1. Don’t Ask

What about meal dedications of which one is unaware?  There are many of such.  If one is unaware, one is unaware, and should not go probing, according to 1 Corinthians 10:25-30, which makes allowance for conscience rather than for spiritual pollution.

25 Eat whatever is sold in the meat market, asking no questions for conscience’ sake; 26 for “the earth is the Lord’s, and all its fullness.”

27 If any of those who do not believe invites you to dinner, and you desire to go, eat whatever is set before you, asking no question for conscience’ sake. 28 But if anyone says to you, “This was offered to idols,” do not eat it for the sake of the one who told you, and for conscience’ sake; for “the earth is the Lord’s, and all its fullness.”   29 “Conscience,” I say, not your own, but that of the other. For why is my liberty judged by another man’s conscience? 30 But if I partake with thanks, why am I evil spoken of for the food over which I give thanks? (1 Corinthians 10:25-30, NKJV).

  1. The Lord’s Table

Another example of a religious meal would be the Holy Communion, over which a priest makes invocations before it is served.  Its potency is described, for example, by Apostle Paul when he states that the meal had been known to be dangerous to those who had eaten it thoughtlessly, wounding some, and even killing others.  In the same passage, Paul distinguishes between the sacred meal on the one hand, and a nutritional meal which the believer would have eaten properly at home before coming to the gathering, so as not to vent their natural hunger on the holy sacrament, thus inherently desecrating the Holy Communion as a mere meal (1 Corinthians 11:27-34).  In John 6:53-58, Jesus also states the powers and implications of the Communion, making the point that all food is not mere food, although they all go through the mouth.  See also Numbers 5:15-28.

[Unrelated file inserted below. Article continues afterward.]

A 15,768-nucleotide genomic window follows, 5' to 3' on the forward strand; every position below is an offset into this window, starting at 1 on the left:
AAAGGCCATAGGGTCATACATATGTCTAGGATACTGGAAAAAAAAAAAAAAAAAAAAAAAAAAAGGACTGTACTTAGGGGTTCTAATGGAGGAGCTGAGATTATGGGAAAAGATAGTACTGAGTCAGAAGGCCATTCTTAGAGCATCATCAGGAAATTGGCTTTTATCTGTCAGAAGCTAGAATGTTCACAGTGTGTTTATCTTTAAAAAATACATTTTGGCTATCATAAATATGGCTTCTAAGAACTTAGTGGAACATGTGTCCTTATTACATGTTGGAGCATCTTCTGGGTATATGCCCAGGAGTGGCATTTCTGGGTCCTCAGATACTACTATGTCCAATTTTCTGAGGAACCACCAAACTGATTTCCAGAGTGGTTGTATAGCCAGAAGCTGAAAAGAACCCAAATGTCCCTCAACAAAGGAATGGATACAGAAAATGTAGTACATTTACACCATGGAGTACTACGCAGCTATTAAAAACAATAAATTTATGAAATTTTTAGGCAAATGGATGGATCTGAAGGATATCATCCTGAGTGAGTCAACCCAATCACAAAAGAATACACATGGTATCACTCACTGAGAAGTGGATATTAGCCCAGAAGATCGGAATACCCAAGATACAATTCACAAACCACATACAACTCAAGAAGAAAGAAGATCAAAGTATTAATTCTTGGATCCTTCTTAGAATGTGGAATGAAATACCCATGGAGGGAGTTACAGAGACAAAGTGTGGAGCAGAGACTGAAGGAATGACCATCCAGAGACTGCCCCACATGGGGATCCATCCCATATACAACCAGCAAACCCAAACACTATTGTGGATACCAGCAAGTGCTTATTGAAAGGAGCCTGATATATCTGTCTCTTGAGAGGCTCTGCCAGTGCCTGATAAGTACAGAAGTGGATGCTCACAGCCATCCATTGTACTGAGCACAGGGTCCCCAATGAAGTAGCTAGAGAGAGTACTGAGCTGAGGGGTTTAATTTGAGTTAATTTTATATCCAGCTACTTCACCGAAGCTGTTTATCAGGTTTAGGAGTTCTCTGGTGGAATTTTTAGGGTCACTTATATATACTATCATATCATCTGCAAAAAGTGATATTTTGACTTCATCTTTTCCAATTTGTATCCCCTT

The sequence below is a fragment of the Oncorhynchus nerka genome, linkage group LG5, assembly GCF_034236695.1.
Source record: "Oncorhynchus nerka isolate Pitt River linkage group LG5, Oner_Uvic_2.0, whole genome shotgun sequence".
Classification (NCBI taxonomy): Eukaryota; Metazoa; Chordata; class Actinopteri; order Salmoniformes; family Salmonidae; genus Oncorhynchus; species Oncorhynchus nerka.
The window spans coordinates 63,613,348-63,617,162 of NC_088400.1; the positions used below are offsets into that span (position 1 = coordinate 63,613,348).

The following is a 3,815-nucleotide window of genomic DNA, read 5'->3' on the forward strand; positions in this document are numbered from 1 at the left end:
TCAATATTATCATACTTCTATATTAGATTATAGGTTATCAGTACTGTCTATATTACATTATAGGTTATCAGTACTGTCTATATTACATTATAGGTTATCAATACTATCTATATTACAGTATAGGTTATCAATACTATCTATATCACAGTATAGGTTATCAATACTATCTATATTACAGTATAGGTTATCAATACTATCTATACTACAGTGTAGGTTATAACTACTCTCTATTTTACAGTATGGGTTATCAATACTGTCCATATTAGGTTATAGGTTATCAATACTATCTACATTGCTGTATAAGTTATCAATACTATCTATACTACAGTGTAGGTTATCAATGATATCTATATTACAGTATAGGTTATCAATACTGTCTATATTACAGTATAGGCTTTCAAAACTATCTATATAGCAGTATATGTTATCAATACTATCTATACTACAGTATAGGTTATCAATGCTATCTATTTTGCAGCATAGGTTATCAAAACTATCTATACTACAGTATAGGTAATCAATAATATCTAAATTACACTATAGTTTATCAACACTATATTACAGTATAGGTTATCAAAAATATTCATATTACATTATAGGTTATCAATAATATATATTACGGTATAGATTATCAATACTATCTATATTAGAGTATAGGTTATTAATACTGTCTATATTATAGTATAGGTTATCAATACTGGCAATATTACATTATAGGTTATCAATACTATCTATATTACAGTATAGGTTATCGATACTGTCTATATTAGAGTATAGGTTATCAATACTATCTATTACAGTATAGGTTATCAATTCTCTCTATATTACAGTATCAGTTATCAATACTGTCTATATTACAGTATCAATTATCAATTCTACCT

Sometimes, natural meals from a spiritual origin could carry a spiritual force.  That was the case with the bread and water that the depressed Prophet Elijah was served by the angel of God.  That food took him on his long journey for forty days and forty nights.  No natural food has that potency.  Most meals will have digested after a few hours, leaving the eater hungry again, but not what the angel served the prophet (1 Kings 19:8).  There was something more in it than the fortifying nutrients it carried.

  1. A Prayer

God expresses displeasure with outright idolatry (Exodus 20:3-5), with idol meals (Revelation 2:20), and with idol names (Exodus 23:13).  Idolatry takes different tricky guises.  O God, keep us pure from idols, in Jesus name, amen (1 John 5:21).

From The Preacher’s diary,
November 24, 2022.

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O.N
O.N
1 month ago

Nutritious Piece!

Olugbenga Olajide
Olugbenga Olajide
1 month ago
Reply to  O.N

This piece in not only enlightening but thought provoking at the same time!!!

Thanks Bro.

Bolanle Musa
Bolanle Musa
1 month ago

Amen. Lord please keep us pure from idols

Mary Kokoyo Edem
Mary Kokoyo Edem
1 month ago

Great teaching.
This has greatly impacted my life.
The name of the LORD be praised.
Thank You Prof.
GOD bless you sir.

Bishop Isaac Robert
Bishop Isaac Robert
1 month ago

So blessed and enlightened. The truth here is important for every Christian to digest. We are under a serious attack from the other kingdom, both spiritual and physical.

Duru Clifford Chuka
Duru Clifford Chuka
1 month ago

Hmmmm! Satanic ‘bobby traps’ all the way! Lack of discernment makes us vulnerable. It is only by God’s mercies that we escape when our guards are down, and such moments abound for not a few believers.

May the Lord continue to grant the Preacher insight to keep beholding wonderous things from the Scriptures, in Jesus Name. AMEN